14 Peter Bellwood, First Migrants: Ancient Migration in Global Perspective (Malden, MA: Wiley-Blackwell, 2013), 71–81. Chris Clarkson, et al. "Human Occupation of Australia by 65,000 Years Ago," Nature, 547, no. 7663 (2017): 306–10.  Frederick C. Delfin, et al., "Complete mtDNA Genomes of Filipino Ethnolinguistic Groups: A Melting Pot of Recent and Ancient Lineages in the Asia-Pacific Region," European Journal of Human Genetics 22, no. 2 (2014), 228–37.  Delfin, "The Population History of the Philippines: A Genetic Overview," Philippine Studies: Historical and Ethnographic Viewpoints 63, no. 4 (2015): 449–76.

15 Bellwood, First Migrants, 178.

16 Peter Bellwood, Prehistory of the Indo-Malaysian Archipelago (Honolulu: University of Hawai'i Press, 1997). Graeme Barker, The Agricultural Revolution in Prehistory (Oxford: Oxford University Press, 2006), pp. 182–230.  Peter Bellwood, First Farmers: The Origins of Agricultural Societies (Oxford: Blackwell Publishing, 2005). Peter Bellwood and Colin Renfrew, eds. Examining the Farming/Language Dispersal Hypothesis (Cambridge: McDonald Institute for Archaeological Research, 2002). Hsiao-chun Hung, et al. "Foragers, Fishers and Farmers: Origins of the Taiwanese Neolithic," Antiquity 88, no. 342 (2014), 909–26.

17 K. A. Tabbada, et al. "Philippine Mitochondrial DNA: a Population Viaduct between Taiwan and Indonesia," Molecular Biology and Evolution 27, no. 1 (2010), 21–31.

18 Anthony Reid, "Humans and Forests in Pre-Colonial Southeast Asia," Environment and History 1 (1995), 93–110. Frederick L. Wernstedt and Joseph E. Spencer, The Philippine Island World: A Physical, Cultural and Regional Geography (Berkeley: University of California Press, 1967), 91–7.

19 Patrick Vinton Kirch, The Lapita Peoples: Ancestors of the Oceanic World (Cambridge, MA:  Blackwell Publishers, 1997). Kirch, On the Road of the Winds: An Archaeological History of the Pacific Islands before European Contact (Berkeley, CA: University of California Press, 2002).

20 Maria Pala et al. "Archaeogenetics," in Graeme Barker and Candice Goucher, eds., A World with Agriculture (vol. 2, The Cambridge World History), (New York: Cambridge University Press, 2015), 26–54.

21 F. Landa Jocano, Filipino Prehistory:  Rediscovering Precolonial Heritage (Quezon City: Punlad Research House, Inc., 2001). Wilhelm G. Solheim, Archaeology of the Central Philippines: A Study Chiefly of the Iron Age and its Relationships (Manila: National Institute of Science and Technology, 2002—originally 1964). Laura Lee Junker, Raiding, Trading, and Feasting: The Political Economy of Philippine Chiefdoms (Quezon City: Ateneo de Manila University Press, 2000), 3–28.

22 William Henry Scott, Filipinos in China before 1500 (Manila: De La Salle University Press, 1989), 3.

23 Ibid., 4.

24 Ibid., 8.

25 Scott, Prehispanic Source Materials, 23.

26 Ibid.

27 Ibid., 83.

28 Juan R. Francisco, The Philippines and India: Essays in Ancient Cultural Relations (Manila: National Book Store, 1971).

29 William Henry Scott, Looking for the Prehispanic Filipino (Quezon City, New Day Publishers, 1992), 28–32. Laurence Bergreen, Over the Edge of the World (New York: Harper Collins, 2003).

30 John E. Wills, ed., China and Maritime Europe, 15001800 (New York: Cambridge University Press, 2011), 24. Also see Geof Wade and Sun Laichen, eds., Southeast Asia in the Fifteenth Century: The China Factor (Singapore: National University Press, 2010). Gungwo Wang, The Nanhai Trade: The Early History of Chinese Trade in the South China Sea (Singapore:  Times Academic Pres, 1998)

31 Ralph Kauz, ed., Aspects of the Maritime Silk Road: from the Persian Gulf to the East China Sea (Wiesbaden: Harrassowitz, 2010.  Claude Guillot, Denys Lombard and Roderick Ptak, eds., From the Mediterranean to the China Sea. (Wiesbaden:  Harrassowitz, 1998). John H. Miksic, Singapore and the Silk Road of the Sea, 13001800 (Singapore: National University of Singapore, 2013).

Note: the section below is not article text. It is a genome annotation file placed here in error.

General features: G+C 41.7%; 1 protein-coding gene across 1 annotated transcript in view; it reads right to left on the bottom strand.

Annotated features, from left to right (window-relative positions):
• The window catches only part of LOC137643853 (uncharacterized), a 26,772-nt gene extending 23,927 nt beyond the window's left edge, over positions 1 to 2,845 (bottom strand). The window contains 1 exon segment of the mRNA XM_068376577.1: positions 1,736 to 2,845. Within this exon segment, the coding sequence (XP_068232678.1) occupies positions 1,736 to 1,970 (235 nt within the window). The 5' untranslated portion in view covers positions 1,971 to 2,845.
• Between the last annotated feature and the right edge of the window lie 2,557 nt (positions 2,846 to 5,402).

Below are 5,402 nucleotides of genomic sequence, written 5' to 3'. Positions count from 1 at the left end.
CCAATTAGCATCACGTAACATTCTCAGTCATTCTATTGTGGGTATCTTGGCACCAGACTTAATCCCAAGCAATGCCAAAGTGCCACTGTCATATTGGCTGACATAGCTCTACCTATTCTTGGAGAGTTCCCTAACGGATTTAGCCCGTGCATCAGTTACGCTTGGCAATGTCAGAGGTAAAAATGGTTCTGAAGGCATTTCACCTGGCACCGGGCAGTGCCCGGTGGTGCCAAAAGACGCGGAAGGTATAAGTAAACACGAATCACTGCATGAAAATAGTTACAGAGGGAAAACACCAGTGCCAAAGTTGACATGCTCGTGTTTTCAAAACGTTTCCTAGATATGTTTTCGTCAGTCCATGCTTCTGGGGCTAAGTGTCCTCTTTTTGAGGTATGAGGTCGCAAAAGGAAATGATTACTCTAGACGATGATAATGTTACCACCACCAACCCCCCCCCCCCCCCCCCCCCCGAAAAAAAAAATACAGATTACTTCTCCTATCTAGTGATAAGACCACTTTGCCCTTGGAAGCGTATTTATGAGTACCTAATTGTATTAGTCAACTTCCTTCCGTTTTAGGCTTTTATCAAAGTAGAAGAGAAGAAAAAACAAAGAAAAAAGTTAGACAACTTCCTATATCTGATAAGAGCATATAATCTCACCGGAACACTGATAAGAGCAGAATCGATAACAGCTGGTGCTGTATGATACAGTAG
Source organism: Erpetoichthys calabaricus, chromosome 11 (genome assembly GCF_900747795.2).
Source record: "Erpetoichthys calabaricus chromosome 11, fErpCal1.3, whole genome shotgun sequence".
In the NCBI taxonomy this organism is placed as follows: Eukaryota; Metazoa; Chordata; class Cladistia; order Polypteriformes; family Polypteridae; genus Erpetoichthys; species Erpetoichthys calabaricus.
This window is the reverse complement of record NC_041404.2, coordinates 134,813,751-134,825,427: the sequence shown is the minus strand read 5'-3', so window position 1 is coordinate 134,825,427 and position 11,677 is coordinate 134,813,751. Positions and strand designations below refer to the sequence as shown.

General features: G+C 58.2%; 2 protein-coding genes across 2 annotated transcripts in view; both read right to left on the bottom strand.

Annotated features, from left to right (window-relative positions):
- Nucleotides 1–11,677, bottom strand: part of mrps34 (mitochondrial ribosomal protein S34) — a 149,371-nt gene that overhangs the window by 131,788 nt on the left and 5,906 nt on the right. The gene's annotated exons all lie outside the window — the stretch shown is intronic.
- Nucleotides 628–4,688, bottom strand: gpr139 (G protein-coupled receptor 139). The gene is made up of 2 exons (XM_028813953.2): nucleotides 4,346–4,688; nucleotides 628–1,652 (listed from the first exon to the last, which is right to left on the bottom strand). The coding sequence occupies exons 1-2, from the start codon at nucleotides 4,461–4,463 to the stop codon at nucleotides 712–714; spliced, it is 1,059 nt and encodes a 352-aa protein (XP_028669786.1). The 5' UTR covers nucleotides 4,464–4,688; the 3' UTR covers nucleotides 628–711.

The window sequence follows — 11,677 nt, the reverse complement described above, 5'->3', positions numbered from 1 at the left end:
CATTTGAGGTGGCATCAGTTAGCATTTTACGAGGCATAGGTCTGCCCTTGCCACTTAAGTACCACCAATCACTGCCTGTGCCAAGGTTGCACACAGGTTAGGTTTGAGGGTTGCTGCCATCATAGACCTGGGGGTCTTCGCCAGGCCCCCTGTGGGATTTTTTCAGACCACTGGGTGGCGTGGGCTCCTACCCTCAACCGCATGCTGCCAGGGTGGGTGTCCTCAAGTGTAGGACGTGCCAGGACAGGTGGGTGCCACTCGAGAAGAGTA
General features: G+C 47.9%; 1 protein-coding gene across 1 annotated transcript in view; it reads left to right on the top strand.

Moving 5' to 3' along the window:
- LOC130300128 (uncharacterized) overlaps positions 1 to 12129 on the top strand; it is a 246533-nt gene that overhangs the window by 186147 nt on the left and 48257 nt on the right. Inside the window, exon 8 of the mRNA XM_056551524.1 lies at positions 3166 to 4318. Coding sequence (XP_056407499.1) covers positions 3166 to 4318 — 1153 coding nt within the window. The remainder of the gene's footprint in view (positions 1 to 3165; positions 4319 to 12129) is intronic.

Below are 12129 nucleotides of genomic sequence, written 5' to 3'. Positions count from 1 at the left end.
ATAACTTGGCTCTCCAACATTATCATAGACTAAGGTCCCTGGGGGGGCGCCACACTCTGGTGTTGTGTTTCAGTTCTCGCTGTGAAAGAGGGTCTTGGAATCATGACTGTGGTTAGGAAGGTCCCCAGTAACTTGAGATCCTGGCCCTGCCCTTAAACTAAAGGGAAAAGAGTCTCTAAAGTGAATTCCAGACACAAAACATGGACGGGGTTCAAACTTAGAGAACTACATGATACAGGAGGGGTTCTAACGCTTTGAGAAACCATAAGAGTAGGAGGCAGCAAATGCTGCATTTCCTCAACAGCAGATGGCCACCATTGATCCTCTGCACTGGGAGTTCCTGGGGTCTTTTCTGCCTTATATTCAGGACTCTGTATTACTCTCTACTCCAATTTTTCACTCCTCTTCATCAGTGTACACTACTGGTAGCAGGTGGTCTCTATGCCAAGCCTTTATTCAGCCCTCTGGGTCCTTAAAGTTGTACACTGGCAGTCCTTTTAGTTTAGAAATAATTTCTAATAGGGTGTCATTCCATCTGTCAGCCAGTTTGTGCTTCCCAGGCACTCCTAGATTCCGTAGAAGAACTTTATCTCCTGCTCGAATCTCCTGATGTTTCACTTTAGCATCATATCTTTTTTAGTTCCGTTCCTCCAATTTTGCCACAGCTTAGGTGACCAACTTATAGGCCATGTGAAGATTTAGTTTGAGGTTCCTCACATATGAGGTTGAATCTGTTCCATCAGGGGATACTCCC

32 Filomeno V. Aguilar, "Manilamen and Seafaring: Engaging the Maritime World beyond the Spanish Realm," Journal of Global History 7, no. 3 (2012),  364–88. Eric Jay Dolin, Leviathan: The History of Whaling in America (New York: W. W. Norton, 2007).  Dolan, When America First Met China (New York: Liveright Publishing, 2012).

33 William H. McNeill, The Great Frontier: Freedom and Hierarchy in Modern Times (Princeton, NJ: Princeton University Press, 1983), 31–7

34 Donald R. Wright, The World and a Very Small Place in Africa (Armonk, NY: M.E. Sharpe, 1997) makes this point. See also Tonio Andrade, The Gunpowder Age: China, Military Innovation, and the Rise of the West in World History (Princeton, NJ: Princeton University Press, 2016), 273–305.

35 Onofre D. Corpuz, An Economic History of the Philippines (Quezon City: University of the Philippines Press, 1997), 81.

36 Ibid., 87–138.

37 David Henley, "Population and the Means of Subsistence: Explaining the Historical Demography of Island Southeast Asia, with Particular Reference to Sulawesi," Journal of Southeast Asian Studies 36, no. 3 (2005): 337–72. Peter Boomgaard, Children of the Colonial State: Population Growth and Economic Development in Java, 17951880 (Amsterdam: Free University Press, 1989). Boomgaard, Southeast Asia: An Environmental History (Santa Barbara, CA: ABC Clio, 2007), 111–241.

38 John A. Larkin, Sugar and the Origins of Modern Philippine Society (Berkeley: University of California Press, 1993).

39 Cited in Benito J. Legarda, Jr., After the Galleons: Foreign Trade, Economic Change and Entrepreneurship in the Nineteenth-Century Philippines (Quezon City: Ateneo de Manila University Press, 1999), 93.

40 Ibid., 111–241. See also Alfred W. McCoy and Ed. C. de Jesus, eds., Philippine Social History: Global Trade and Local Transformations (Quezon City: Ateneo de Manila University Press, 1982).

41 Alfred W. McCoy and Francisco A. Scarano, eds., Colonial Crucible: Empire in the Making of the Modern American State (Madison, WI: University of Wisconsin Press, 2009); especially Josep M. Fradera, "Reading Imperial Transitions: Spanish Contraction, British Expansion, and American Irruption," pp. 34–62.

42 Aguilar, "Manilamen and Seafaring," 370–74.

43 Dong Wang, The United States and China: A History from the Eighteenth Century to the Present (New York: Rowman and Littlefield, 2013). James Bradley, The Imperial Cruise: A True Story of Empire and War (Boston: Little, Brown, 2013).

44 David Northrup, How English Became the Global Language (New York: Palgrave Macmillan, 2013).

45 Rick Baldoz, "The Strange Career of the Filipino 'National': Empire, Citizenship, and Racial Statecraft," in Cindy I-Fen Cheng, ed., The Routledge Handbook of Asian American Studies (New York: Routledge, Taylor and Francis, 2017), 154–65.  See also Baldoz, The Third Asiatic Invasion: Empire and Migration in Filipino America, 18981946 (New York, New York University Press, 2011).

46 Theodore Friend, Between Two Empires: The Ordeal of the Philippines, 19291946 (New Haven, CT: Yale University Press, 1965).